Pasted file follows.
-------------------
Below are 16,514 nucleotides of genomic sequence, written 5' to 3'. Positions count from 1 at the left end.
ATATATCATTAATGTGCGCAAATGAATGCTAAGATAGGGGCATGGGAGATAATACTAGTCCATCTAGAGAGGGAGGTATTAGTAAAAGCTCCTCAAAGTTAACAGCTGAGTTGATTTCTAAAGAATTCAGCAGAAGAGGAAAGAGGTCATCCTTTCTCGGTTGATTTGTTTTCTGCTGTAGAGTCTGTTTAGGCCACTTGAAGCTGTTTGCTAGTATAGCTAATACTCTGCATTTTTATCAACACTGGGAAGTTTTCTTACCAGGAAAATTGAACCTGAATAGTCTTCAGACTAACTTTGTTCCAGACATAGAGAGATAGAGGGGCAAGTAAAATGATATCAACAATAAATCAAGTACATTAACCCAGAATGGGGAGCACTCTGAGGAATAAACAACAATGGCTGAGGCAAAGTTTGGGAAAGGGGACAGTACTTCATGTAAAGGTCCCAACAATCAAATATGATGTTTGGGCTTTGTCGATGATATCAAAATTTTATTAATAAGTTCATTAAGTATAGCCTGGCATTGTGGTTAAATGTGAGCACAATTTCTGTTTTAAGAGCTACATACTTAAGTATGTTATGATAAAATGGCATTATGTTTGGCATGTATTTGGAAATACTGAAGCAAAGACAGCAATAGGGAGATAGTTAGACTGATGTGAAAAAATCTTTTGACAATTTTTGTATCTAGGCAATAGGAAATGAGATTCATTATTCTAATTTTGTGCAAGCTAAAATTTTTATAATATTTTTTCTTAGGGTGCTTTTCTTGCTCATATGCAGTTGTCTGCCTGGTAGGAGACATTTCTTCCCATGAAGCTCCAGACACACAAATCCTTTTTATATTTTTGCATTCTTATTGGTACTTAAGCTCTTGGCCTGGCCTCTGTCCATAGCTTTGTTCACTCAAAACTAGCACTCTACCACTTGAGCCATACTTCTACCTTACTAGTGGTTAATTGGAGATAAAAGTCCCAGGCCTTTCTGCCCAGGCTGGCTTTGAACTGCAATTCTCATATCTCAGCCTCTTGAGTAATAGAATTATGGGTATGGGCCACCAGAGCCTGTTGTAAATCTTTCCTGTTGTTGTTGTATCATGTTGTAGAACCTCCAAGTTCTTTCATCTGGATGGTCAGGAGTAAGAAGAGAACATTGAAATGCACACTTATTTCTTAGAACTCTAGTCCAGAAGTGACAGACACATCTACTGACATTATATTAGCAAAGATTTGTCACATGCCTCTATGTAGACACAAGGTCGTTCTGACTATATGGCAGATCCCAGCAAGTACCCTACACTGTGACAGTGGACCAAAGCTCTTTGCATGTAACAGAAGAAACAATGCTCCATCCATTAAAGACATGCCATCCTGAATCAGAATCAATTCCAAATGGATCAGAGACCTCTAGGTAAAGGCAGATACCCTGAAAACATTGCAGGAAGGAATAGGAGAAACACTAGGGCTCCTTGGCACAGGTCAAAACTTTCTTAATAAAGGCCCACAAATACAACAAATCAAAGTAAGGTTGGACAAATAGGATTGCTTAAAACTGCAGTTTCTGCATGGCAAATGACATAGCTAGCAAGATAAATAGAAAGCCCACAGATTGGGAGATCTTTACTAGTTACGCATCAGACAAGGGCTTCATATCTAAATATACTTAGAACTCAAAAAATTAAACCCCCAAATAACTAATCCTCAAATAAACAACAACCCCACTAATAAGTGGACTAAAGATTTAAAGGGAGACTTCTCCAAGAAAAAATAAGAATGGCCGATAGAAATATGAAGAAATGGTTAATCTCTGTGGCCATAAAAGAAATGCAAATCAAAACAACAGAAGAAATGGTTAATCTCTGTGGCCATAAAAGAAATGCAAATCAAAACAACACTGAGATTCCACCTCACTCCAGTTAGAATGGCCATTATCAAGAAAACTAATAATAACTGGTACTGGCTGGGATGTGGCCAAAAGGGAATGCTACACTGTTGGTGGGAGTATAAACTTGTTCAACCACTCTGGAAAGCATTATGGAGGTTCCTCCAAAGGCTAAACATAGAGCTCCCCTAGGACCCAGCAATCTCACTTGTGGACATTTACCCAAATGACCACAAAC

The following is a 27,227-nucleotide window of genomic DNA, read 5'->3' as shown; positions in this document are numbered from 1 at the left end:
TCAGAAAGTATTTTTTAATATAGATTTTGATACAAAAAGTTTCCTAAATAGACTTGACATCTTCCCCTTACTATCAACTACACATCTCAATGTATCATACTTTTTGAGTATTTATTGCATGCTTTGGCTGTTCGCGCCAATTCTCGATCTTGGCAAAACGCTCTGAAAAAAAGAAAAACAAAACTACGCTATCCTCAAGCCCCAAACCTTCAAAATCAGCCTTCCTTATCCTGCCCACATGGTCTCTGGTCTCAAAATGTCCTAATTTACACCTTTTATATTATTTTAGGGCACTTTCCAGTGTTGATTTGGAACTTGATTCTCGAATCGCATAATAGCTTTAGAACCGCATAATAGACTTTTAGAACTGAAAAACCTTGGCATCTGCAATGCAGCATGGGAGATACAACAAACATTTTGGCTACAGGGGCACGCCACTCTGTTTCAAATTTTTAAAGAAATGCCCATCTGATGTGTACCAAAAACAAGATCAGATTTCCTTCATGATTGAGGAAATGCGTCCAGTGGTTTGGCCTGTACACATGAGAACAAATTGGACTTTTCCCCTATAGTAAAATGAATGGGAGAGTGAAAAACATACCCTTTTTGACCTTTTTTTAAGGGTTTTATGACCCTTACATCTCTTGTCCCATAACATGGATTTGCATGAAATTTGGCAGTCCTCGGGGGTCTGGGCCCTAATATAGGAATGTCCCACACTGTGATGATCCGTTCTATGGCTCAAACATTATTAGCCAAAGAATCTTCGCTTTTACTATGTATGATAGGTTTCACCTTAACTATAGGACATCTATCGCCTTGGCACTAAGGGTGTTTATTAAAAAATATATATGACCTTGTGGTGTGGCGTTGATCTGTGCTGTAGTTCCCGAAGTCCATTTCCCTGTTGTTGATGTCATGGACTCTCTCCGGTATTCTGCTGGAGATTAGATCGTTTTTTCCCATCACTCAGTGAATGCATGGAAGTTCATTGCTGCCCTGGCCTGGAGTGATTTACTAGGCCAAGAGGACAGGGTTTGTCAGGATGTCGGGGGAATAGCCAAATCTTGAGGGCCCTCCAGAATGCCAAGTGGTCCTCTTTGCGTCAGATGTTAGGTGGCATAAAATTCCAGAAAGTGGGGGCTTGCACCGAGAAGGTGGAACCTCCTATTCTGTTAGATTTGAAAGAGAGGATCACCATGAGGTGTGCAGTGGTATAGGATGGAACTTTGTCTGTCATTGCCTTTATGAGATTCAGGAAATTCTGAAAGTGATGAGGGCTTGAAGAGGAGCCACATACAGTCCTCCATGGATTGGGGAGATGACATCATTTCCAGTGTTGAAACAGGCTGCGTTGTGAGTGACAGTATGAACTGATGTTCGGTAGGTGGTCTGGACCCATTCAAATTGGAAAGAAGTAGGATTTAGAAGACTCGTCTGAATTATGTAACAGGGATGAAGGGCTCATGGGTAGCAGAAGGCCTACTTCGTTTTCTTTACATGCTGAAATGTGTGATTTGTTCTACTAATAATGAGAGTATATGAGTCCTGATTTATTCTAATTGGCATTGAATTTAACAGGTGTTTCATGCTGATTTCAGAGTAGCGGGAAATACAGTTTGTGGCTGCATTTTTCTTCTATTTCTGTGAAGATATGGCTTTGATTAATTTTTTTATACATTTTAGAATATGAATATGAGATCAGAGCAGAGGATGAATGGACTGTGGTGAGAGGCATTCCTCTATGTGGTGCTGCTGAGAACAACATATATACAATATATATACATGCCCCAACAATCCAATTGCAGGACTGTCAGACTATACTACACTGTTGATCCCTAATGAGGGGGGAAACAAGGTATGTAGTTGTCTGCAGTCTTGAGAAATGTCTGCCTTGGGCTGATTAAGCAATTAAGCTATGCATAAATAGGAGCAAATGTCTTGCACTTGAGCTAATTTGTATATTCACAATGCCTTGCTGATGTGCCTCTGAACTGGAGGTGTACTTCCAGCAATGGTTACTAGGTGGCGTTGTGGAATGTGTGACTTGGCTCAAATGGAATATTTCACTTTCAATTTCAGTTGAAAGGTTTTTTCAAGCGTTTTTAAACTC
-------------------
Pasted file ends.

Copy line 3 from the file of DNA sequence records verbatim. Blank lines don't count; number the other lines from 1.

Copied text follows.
The following is a 27,227-nucleotide window of genomic DNA, read 5'->3' as shown; positions in this document are numbered from 1 at the left end: